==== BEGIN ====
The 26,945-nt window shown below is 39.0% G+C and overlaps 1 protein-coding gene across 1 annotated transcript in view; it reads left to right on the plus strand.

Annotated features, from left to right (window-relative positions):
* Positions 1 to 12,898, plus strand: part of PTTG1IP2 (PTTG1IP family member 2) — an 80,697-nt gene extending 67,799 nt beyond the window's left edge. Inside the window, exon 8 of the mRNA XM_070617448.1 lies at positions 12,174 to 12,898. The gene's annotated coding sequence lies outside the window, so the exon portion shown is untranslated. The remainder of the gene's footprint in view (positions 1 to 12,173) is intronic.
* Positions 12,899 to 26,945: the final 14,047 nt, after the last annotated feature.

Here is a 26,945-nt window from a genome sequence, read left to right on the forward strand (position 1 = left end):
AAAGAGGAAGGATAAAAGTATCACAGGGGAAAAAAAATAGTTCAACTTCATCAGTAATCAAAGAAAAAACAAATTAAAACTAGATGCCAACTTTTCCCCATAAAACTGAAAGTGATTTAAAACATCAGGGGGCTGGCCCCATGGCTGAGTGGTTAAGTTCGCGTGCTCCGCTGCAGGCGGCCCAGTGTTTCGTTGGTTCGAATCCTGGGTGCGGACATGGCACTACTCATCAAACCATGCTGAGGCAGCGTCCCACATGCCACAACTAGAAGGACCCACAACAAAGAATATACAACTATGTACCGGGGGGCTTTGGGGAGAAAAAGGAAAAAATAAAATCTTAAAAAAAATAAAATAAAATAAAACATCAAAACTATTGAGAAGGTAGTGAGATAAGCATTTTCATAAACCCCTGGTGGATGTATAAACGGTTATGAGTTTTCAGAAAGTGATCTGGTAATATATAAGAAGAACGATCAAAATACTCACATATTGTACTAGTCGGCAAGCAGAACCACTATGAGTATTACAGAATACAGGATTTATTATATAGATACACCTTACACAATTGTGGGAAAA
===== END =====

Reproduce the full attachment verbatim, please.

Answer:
The 26,945-nt window shown below is 39.0% G+C and overlaps 1 protein-coding gene across 1 annotated transcript in view; it reads left to right on the plus strand.

Annotated features, from left to right (window-relative positions):
* Positions 1 to 12,898, plus strand: part of PTTG1IP2 (PTTG1IP family member 2) — an 80,697-nt gene extending 67,799 nt beyond the window's left edge. Inside the window, exon 8 of the mRNA XM_070617448.1 lies at positions 12,174 to 12,898. The gene's annotated coding sequence lies outside the window, so the exon portion shown is untranslated. The remainder of the gene's footprint in view (positions 1 to 12,173) is intronic.
* Positions 12,899 to 26,945: the final 14,047 nt, after the last annotated feature.

Here is a 26,945-nt window from a genome sequence, read left to right on the forward strand (position 1 = left end):
AAAGAGGAAGGATAAAAGTATCACAGGGGAAAAAAAATAGTTCAACTTCATCAGTAATCAAAGAAAAAACAAATTAAAACTAGATGCCAACTTTTCCCCATAAAACTGAAAGTGATTTAAAACATCAGGGGGCTGGCCCCATGGCTGAGTGGTTAAGTTCGCGTGCTCCGCTGCAGGCGGCCCAGTGTTTCGTTGGTTCGAATCCTGGGTGCGGACATGGCACTACTCATCAAACCATGCTGAGGCAGCGTCCCACATGCCACAACTAGAAGGACCCACAACAAAGAATATACAACTATGTACCGGGGGGCTTTGGGGAGAAAAAGGAAAAAATAAAATCTTAAAAAAAATAAAATAAAATAAAACATCAAAACTATTGAGAAGGTAGTGAGATAAGCATTTTCATAAACCCCTGGTGGATGTATAAACGGTTATGAGTTTTCAGAAAGTGATCTGGTAATATATAAGAAGAACGATCAAAATACTCACATATTGTACTAGTCGGCAAGCAGAACCACTATGAGTATTACAGAATACAGGATTTATTATATAGATACACCTTACACAATTGTGGGAAAA